I’ve been involved with health & fitness for over a decade now. But at the beginning, I was confused and wasted more money than I care to admit. I lost out on more relationships than I’m proud to admit. I also self-inflicted more headaches than were necessary.
In today’s world, the barrier to entry for someone who wants to start practicing healthier habits has become increasingly convoluted.
Each week seemingly finds a new health trend and rules that we must follow. While there are many beneficial healthy habits, there are equally as many healthy habits that are actually counter-productive to someone wanting to adopt a healthier lifestyle.
Here are four common counter-productive healthy habits to let go of immediately.
1. Letting the scale be the judge of your progress
Stepping on the scale occasionally is fine. However, using the scale daily and sometimes multiple times in one day becomes problematic.
Letting the scale serve as the judge and jury to your goals and self-worth is going to run the risk of making you obsessive, neurotic, and potentially lead you to self-destruct with your fitness goals.
The human body is constantly in a state of flux with many factors playing a role on your weight for that particular day. Our hormones, salt intake, bowel movements, and what we had for dinner last night are just a few examples of what plays a role in our weight.
You’re not going to lose nor gain a lot of weight over a day (or even a few for that matter). Any sudden fluxes either up or down are most likely due to water weight.
Avoid using the scale on a daily basis and letting that serve as the primary indicator of your progress. Instead, take photos every few weeks, use tape measurements, and notice how you’re feeling and operating on a daily basis.
2. Using supplements to mask a less-than-ideal diet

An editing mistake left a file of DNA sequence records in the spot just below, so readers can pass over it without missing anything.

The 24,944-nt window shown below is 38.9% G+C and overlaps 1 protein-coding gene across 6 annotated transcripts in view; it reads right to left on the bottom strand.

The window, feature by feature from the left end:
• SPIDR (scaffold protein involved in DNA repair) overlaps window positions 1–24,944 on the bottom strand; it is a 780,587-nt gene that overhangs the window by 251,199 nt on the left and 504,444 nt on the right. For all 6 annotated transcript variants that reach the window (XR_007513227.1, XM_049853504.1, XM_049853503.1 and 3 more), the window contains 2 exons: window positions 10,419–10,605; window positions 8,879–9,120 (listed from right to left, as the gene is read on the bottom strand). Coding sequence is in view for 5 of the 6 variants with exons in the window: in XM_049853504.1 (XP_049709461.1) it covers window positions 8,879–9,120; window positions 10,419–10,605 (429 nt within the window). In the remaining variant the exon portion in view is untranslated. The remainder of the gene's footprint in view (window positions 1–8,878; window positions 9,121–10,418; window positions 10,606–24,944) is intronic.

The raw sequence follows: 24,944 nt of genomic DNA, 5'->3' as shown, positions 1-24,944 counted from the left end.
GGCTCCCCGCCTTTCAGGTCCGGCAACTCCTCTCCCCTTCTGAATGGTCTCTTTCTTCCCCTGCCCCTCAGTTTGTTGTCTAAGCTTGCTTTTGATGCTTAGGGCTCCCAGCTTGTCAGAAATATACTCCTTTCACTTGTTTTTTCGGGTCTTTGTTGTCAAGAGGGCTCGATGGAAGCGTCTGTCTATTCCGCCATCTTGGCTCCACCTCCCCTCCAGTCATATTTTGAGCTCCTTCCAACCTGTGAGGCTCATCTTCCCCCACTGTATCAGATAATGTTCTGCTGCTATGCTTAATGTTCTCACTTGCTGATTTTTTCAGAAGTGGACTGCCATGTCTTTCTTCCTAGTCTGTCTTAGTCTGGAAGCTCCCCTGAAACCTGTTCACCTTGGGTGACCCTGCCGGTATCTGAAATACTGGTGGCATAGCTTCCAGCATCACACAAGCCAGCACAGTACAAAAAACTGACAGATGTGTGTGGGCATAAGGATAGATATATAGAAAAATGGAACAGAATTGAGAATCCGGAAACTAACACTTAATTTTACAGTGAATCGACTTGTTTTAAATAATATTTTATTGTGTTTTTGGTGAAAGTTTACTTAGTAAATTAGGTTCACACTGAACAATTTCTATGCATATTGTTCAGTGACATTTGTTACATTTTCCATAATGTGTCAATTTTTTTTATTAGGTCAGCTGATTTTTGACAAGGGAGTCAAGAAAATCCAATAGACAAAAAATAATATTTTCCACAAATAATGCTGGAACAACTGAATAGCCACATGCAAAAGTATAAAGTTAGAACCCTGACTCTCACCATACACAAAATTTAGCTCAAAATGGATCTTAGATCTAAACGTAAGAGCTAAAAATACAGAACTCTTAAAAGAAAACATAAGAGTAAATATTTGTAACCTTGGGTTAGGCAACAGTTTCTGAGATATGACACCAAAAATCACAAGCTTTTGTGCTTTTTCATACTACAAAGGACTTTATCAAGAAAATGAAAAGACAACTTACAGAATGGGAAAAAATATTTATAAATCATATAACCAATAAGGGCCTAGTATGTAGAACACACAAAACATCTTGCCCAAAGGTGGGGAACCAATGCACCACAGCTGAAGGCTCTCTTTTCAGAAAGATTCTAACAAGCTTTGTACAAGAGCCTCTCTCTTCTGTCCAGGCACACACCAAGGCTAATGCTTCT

Almost half of the American population takes a multivitamin and it was estimated that Americans spent 21 billion on supplements.
Most people use various supplements and multivitamins as an insurance policy to getting their proper amount of nutrients. While the rationale and intentions are for the right reasons, unfortunately, supplements aren’t ideal.
While supplements are marketed and packaged as nutritional insurance policies with proven health benefits in a nice capsule—the reality isn’t as it seems. Having this many vitamins and minerals in high doses are highly unlikely to be completely absorbed by the human body.
Focus on nutrient dense whole foods and eating a balanced diet to receive your vitamins and minerals. If you’re going to supplement with vitamins and minerals, supplement with only that particular nutrient that you are deficient in.
3. Equating sugar-free with healthy
Most sugar-free foods just replace the regular sugar components with artificial sweeteners. While in some foods, replacing the regular sugar contents will lower the total caloric count, this doesn’t guarantee a smaller waistline nor is a healthier option.
Artificial sugars and sweeteners are chemically manufactured molecules. There have even been reports that artificial sweeteners may increase the risk for obesity, diabetes, and other metabolic syndromes.
At the end of the day, no matter the source of your sugar intake, moderation is essential and priority number one.
4. Relying on cardio and exercise programs to lose weight
There’s a common trend today to market various workouts as burning ‘x’ amount of calories within a certain time period. However, giving too much focus to this ideology is a mute point if your nutrition isn’t dialed in.
It seems elementary in concept to hear “you can’t out-train a poor diet”. Yet, many people are still guilty of not following this old adage.
Diet is the priority. Great nutrition does the majority of the heavy lifting toward losing weight while the exercise program helps make you stronger and fitter.
The type of training program that you commit to doesn’t matter in the grand scheme of things unless you have a specific physique goal in mind. However, what matters and will always be priority number one is that you have focused and sound nutritional practices.
This post was originally posted over at The Huffington Post.
Photo: Getty Images